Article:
Back to school season and it’s time for the other big talk: money
Back to school season in my house, and likely in yours, means a long to-do list. Stock up on school supplies and clothes. Organize binders. Send everyone to bed a little bit earlier. I know: You’re busy.
But this year I want you to add one more thing to your list: I want you to talk to your kids about money. Many parents are intimidated, yet what you need to teach them is not something they’re likely to learn in school.
“Parents tend to feel that they’re not comfortable with the information, that they don’t have enough expertise or that they themselves have made mistakes,” said Laura Levine, executive director of the Jump$tart Coalition for Personal Financial Literacy in Washington. “But it’s important to understand that kids really do see them as a primary source of information about money.”
When it comes to teaching your kids about money — just like when you’re helping them study for a test — you can’t expect to know it all. I don’t, nor do I pretend to. When one of my kids asks me a question that I don’t have the answer to, we look it up together and discuss what we find. It’s so much better than putting the discussion off altogether because the earlier we start teaching our kids financial basics, the less likely they are to fall into traps.
To encourage people to talk, I’ve joined with American Express to create resources for the first National Money Night Talk, set for Sept. 16.
To take part, parents pledge to talk to their kids about saving, budgeting, credit cards and credit scores. Visit moneynighttalk.com for free tool kits I created to give you the talking points, questions, answers and exercises you and your kids can do together. There’s one for middle school-aged kids, another for high schoolers and another for college students.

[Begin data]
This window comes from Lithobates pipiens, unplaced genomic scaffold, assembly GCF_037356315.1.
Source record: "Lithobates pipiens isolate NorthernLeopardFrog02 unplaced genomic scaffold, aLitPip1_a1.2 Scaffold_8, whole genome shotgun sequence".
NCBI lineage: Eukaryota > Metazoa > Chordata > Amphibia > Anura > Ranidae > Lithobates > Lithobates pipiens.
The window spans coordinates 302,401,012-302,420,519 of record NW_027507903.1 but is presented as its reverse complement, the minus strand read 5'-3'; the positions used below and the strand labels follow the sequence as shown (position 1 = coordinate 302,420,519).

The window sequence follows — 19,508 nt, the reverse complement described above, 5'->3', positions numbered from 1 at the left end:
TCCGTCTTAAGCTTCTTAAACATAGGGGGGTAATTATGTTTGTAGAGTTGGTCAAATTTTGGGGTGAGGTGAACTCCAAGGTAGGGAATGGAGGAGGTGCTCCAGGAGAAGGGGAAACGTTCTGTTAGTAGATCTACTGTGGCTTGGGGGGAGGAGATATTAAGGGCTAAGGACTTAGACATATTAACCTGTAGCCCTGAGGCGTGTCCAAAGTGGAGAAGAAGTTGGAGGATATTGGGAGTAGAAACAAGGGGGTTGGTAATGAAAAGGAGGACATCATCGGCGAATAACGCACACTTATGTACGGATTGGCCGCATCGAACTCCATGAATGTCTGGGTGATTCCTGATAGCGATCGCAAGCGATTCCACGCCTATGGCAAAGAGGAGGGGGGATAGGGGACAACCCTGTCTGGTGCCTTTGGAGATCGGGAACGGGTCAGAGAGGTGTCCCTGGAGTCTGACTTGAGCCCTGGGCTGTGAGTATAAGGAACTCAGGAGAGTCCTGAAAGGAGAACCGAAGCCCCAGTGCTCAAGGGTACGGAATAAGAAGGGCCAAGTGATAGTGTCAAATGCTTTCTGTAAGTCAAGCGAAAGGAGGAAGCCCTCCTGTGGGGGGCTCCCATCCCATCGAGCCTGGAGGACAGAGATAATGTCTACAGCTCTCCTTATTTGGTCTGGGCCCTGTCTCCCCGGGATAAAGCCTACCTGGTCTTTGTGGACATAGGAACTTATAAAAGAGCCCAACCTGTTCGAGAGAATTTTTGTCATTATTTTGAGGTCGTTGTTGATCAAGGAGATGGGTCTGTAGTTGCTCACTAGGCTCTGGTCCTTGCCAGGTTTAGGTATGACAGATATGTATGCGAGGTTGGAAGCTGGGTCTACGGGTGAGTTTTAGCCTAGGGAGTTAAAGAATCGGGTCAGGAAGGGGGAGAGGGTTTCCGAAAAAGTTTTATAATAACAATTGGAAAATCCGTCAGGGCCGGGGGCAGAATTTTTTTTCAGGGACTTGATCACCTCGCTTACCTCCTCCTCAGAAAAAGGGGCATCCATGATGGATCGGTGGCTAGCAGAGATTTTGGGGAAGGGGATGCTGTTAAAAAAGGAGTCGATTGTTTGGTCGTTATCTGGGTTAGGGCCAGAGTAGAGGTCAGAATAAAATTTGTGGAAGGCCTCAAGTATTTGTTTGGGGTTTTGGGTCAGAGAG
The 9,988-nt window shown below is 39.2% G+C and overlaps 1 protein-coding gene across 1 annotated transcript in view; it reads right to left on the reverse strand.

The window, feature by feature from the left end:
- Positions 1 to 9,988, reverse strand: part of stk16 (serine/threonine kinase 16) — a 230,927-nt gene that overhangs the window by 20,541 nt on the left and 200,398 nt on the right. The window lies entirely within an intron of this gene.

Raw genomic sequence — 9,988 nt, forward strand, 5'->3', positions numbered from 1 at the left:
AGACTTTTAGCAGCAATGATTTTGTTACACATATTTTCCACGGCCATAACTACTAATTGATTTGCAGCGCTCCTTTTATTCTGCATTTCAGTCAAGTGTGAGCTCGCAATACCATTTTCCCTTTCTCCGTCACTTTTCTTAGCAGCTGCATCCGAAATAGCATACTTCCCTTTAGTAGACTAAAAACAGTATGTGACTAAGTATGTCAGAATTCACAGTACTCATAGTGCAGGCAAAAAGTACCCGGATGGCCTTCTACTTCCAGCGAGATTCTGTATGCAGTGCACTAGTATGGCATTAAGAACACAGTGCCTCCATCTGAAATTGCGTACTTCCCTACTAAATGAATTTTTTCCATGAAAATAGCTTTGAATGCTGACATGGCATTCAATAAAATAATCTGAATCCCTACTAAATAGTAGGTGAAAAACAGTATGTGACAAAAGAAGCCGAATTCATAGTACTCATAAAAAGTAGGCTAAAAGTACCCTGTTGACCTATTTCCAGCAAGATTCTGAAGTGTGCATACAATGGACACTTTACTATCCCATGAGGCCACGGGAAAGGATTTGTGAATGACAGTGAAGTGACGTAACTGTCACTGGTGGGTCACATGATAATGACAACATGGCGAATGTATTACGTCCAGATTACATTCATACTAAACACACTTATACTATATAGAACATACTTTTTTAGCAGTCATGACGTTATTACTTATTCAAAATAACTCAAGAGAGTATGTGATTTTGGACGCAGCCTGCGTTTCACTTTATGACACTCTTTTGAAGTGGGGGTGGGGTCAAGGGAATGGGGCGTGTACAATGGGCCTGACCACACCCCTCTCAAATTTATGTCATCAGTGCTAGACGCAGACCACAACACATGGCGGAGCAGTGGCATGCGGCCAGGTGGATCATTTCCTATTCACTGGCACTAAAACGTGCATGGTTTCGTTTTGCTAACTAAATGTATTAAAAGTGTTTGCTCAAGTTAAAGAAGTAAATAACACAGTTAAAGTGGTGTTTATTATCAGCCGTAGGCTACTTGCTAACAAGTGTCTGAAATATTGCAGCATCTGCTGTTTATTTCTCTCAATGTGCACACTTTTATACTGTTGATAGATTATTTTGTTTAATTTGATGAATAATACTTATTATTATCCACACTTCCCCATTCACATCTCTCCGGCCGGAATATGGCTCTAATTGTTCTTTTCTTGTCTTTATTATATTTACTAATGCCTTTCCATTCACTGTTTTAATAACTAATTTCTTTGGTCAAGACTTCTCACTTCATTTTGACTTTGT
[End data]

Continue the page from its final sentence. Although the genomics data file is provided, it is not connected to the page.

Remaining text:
Here are a few key concepts to keep in mind when you have your talk.
HOW MUCH TO SHARE
A reason many parents shy away from a big money discussion is that they don’t want to share their own financial information — salaries, debts — with their kids. That’s okay, you don’t have to, but you also don’t want to send the message that money shouldn’t be discussed, said Jill Russo Foster, author of “Cash, Credit and Your Finances: The Teen Years.”
“I’ve taught classes and asked how many kids know if their parents own or rent their home. If they don’t know, I send the question home and I’ve had parents who wouldn’t answer. I’m not asking you to tell them how much you make each week, but this is a basic question,” Foster said.
I like real-life examples, but it’s okay to pick ones that aren’t so personal. Kids want to know how much it will cost to live on their own. Pick ones you feel comfortable discussing: How much you spend on groceries each week, the phone bill, the cost of a MetroCard and the percentage of your salary you try to save.
THE GREAT RECESSION
Today’s teens know they’re experiencing tough times. Maybe a parent or a friend’s mom or dad lost their job, or there were foreclosures in the neighborhood. They may be wondering about the impact on you and your family but have been reluctant to ask.
This is a good way to work in lessons about living within your means, saving money and creating an emergency fund in case of a layoff, unexpected expense or emergency.
SET AN EXAMPLE
This year, try a different approach to your back-to-school spending: Tell your kids you’ll be spending a set amount of money. (Decide how much you can afford before the talk.)
Together, make a list of what you need to buy. Then pick a day to go shopping and let them budget their money.
If they pick out a pair of $100 sneakers, help them figure out what they still need to purchase — and whether they can afford the pricey kicks.
Your Money columnist Jean Chatzky is financial editor of NBC‘s “Today” show, a contributor to “The Oprah Winfrey Show” and the author of seven books, including, “Money 911: Your Most Pressing Money Questions Answered, Your Money Emergencies Solved.” Check out her blog and learn about her Debt Diet Online at jeanchatzky.com.